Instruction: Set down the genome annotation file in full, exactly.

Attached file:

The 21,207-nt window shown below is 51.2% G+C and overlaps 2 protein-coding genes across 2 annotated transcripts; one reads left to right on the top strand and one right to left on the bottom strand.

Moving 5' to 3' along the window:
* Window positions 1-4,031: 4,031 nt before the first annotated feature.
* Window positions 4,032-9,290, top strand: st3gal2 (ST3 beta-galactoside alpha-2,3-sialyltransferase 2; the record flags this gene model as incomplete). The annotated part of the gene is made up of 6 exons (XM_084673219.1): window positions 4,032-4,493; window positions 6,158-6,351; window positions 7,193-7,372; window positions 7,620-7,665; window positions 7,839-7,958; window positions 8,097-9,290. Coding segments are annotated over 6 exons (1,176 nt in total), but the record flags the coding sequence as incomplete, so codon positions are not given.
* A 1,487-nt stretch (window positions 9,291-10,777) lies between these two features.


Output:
The 21,207-nt window shown below is 51.2% G+C and overlaps 2 protein-coding genes across 2 annotated transcripts; one reads left to right on the top strand and one right to left on the bottom strand.

Moving 5' to 3' along the window:
* Window positions 1-4,031: 4,031 nt before the first annotated feature.
* Window positions 4,032-9,290, top strand: st3gal2 (ST3 beta-galactoside alpha-2,3-sialyltransferase 2; the record flags this gene model as incomplete). The annotated part of the gene is made up of 6 exons (XM_084673219.1): window positions 4,032-4,493; window positions 6,158-6,351; window positions 7,193-7,372; window positions 7,620-7,665; window positions 7,839-7,958; window positions 8,097-9,290. Coding segments are annotated over 6 exons (1,176 nt in total), but the record flags the coding sequence as incomplete, so codon positions are not given.
* A 1,487-nt stretch (window positions 9,291-10,777) lies between these two features.